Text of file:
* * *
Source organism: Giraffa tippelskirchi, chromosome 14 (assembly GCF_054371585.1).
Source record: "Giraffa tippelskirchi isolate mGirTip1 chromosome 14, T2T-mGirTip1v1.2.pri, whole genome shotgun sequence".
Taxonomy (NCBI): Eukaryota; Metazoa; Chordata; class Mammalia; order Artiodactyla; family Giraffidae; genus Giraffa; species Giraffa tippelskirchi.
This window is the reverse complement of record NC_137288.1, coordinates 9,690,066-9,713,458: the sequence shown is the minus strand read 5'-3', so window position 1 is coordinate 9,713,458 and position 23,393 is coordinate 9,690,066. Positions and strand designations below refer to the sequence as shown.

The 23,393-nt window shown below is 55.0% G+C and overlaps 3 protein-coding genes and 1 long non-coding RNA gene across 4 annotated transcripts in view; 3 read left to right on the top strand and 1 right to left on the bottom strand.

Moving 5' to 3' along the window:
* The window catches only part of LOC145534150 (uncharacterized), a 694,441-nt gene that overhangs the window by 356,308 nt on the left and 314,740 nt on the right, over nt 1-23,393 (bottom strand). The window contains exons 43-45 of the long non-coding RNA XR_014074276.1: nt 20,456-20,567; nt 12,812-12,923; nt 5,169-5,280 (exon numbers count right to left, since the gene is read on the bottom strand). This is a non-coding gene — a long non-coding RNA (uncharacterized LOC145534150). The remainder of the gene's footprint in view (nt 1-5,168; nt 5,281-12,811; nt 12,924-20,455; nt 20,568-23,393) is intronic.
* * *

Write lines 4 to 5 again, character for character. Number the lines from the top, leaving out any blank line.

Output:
This window is the reverse complement of record NC_137288.1, coordinates 9,690,066-9,713,458: the sequence shown is the minus strand read 5'-3', so window position 1 is coordinate 9,713,458 and position 23,393 is coordinate 9,690,066. Positions and strand designations below refer to the sequence as shown.

The 23,393-nt window shown below is 55.0% G+C and overlaps 3 protein-coding genes and 1 long non-coding RNA gene across 4 annotated transcripts in view; 3 read left to right on the top strand and 1 right to left on the bottom strand.